He who did not spare his own Son but gave him up for us all, how will he not also with him graciously give us all things?" - Romans 8:32

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Saturday, December 19, 2009 

That Thing Missionary Speakers Do

Listening through John Piper's Desiring God on audiobook (which I've also read more than once), I heard the good brother go on and on about missions, urging... well, apparently, every reader to go out to The Mission Field. Piper particularly leaned on pressing the point of taking the Gospel to people who had never had a Gospel witness before.

This passion is expressed by Paul in Romans 15:20-21, where the apostle says "I make it my ambition to preach the gospel, not where Christ has already been named, lest I build on someone else's foundation,
but as it is written, 'Those who have never been told of him will see, and those who have never heard will understand.'"

And I wondered, as I always do when I hear such talk, "Why do missionary speakers so seldom tell of doing that?"

Here's what I mean. I remember the very first missionary speaker I ever heard as a Christian, 35-36 years ago. It was in a Bible Presbyterian church. They were talking about a mission in India. What do I remember them sharing? They shared about a tiger attack... and about teaching the kids to say the Pledge of Allegiance.

That's right: Indian kids, in India, learning the American flag salute.

Over the years, I've heard missionary speakers go on at length about visas, landing strips, diet, diseases, and various social projects.

One missionary talked about how important it was to regain what we had lost at the Reformation (!) — by which he meant monastic disciplines. You know, learning to be silent, to listen for God's extra-canonical voice in the stillness. We were too obsessed with the Bible, demanding that practices be found in the Bible.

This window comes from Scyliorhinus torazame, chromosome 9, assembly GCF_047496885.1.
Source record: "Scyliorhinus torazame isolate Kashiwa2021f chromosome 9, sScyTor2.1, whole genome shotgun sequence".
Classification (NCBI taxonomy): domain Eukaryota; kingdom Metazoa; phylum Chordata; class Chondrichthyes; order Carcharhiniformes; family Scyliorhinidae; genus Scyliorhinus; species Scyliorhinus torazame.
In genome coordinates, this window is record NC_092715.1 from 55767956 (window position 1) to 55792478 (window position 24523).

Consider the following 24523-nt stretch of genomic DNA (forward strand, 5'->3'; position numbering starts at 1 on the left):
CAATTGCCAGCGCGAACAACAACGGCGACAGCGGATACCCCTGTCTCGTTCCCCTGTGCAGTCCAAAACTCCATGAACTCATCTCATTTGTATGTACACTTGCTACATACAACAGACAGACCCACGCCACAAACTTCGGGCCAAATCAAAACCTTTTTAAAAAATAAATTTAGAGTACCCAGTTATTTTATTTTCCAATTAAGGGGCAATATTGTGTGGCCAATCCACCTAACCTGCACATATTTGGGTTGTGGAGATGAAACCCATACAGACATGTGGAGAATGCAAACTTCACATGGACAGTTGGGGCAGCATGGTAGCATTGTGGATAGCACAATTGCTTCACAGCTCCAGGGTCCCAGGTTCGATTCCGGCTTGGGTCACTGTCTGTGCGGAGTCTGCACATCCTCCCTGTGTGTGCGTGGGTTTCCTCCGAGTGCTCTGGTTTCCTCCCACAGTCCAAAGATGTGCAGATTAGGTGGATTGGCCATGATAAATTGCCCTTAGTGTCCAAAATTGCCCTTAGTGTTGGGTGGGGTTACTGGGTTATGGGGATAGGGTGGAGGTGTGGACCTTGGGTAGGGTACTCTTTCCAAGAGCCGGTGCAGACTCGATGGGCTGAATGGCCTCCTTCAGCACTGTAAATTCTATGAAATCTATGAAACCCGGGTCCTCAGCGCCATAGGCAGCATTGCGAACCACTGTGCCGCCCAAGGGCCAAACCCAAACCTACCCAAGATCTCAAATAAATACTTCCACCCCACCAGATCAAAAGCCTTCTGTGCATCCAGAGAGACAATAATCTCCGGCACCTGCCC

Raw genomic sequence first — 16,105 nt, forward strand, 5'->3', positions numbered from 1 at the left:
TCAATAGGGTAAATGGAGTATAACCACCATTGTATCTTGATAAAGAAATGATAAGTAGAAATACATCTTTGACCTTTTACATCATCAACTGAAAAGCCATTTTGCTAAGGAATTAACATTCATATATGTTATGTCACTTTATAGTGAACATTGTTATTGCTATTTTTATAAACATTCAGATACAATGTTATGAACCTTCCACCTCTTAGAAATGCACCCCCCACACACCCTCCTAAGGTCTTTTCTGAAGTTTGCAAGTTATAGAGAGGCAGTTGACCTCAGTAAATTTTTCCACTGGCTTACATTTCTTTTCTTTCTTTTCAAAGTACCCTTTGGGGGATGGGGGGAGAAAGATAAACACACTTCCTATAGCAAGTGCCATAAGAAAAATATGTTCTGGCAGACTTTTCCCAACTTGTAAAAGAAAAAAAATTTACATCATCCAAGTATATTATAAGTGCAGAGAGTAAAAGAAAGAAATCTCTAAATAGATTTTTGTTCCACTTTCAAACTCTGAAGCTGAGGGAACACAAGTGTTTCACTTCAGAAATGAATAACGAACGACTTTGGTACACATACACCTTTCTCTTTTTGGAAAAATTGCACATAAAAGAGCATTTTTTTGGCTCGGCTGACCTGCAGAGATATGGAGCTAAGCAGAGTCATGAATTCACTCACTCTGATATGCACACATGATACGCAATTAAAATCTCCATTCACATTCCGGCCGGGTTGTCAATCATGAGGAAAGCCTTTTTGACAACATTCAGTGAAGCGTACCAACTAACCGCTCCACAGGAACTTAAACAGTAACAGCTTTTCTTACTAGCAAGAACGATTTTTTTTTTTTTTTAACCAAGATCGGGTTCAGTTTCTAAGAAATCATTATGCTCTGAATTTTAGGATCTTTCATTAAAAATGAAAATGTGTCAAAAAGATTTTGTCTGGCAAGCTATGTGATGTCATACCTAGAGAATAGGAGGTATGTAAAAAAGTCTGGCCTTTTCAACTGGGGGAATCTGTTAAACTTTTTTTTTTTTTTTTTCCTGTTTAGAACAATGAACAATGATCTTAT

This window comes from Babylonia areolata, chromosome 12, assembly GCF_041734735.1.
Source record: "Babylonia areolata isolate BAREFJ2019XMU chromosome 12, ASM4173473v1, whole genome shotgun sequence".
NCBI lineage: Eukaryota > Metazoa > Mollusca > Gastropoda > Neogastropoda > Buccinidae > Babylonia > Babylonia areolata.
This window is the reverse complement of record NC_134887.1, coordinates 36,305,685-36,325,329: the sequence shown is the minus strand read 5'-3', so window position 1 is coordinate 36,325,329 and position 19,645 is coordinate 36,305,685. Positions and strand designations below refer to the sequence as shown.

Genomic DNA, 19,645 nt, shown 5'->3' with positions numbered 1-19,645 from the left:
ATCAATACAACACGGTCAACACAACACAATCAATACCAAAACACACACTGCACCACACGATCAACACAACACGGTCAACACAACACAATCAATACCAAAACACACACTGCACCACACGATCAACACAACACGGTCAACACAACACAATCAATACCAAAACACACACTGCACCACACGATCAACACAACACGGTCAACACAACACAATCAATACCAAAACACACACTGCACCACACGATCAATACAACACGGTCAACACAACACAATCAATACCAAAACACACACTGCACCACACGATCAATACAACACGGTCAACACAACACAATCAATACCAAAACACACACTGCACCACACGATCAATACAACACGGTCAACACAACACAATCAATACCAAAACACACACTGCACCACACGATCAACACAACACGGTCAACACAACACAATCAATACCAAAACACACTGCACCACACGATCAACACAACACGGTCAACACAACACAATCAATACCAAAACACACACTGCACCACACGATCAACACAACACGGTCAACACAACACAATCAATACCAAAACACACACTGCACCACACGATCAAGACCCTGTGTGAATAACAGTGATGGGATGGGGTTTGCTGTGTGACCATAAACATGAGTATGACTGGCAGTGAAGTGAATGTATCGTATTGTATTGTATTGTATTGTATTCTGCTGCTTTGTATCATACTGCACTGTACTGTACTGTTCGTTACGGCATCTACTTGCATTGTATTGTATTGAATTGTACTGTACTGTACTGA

(I talked with him afterwards to make sure I'd heard him right. I had. He was also a huge Blackaby fan. Surprise! Ideas have consequences, and horrible ideas have horrible consequences.)

The man did mention a boy becoming a Christian, but that was just in passing. It wasn't his focus.

What I have almost never heard a missionary talk about, in thirty-six years of churchgoing from both sides of the pulpit, is preaching Christ in foreign cultures, to people who had never heard of Him.

This has been consistent, in my experience. When people (like Piper) are trying to pressure folks to go "to the field" (i.e. not-America), it's all about preaching Christ to those who have never heard. But when I hear missionaries in church telling us what they actually do, it is virtually always about anything but that.

Why the disconnect?

It's an odd thing. I have the minority view that any church not located in Jerusalem is a missionary church. It isn't a "not where Christ has already been named" church, but it's still a mission. Those pastors and workers preach Christ all the time. When (say) folks like Ray Comfort share about their work, they don't talk about how hard it is to get a driver's license or how high taxes are. They relay stories about telling sinners of Christ, and pointing them to the Savior.

But when a missionary gets a pulpit... well, do you think I've just been in the wrong place? Almost always? For thirty-six-plus years, including Missions Week at Biola University? Has your experience been different from mine?

See, if I'm going to participate in some missionary endeavor, I'm going to ask myself some questions. One big consideration is going to be, "Why do you need to travel ___ thousand miles to do that? Aren't there people there, indigenous folks, already doing that? Wouldn't it be wiser just to send them money to do what they're already doing, than to relocate a person or a family to duplicate labor?"

One response might be that these tales of odd clothes and visas are meant to involve hearers in the details of the mission's work.

It seems to me however that, given the brief opportunity missionaries have, the time is better spent talking about preaching Christ to those who haven't heard. Isn't that what the mission is about? Are they doing that? It isn't supposed to be a travelogue, right? The goal isn't to inspire people to want to see the world, right?

Isn't a talk about preaching Christ to the lost likelier to stir Christian hearts to want to support a ministry that isn't merely building clean bathrooms or teaching English, but is actually preaching Christ?

This isn't an attack. It's a question, a thought, and a concern.


- Author of this blog, Dan Phillips, encourages you to DISCUSS HERE

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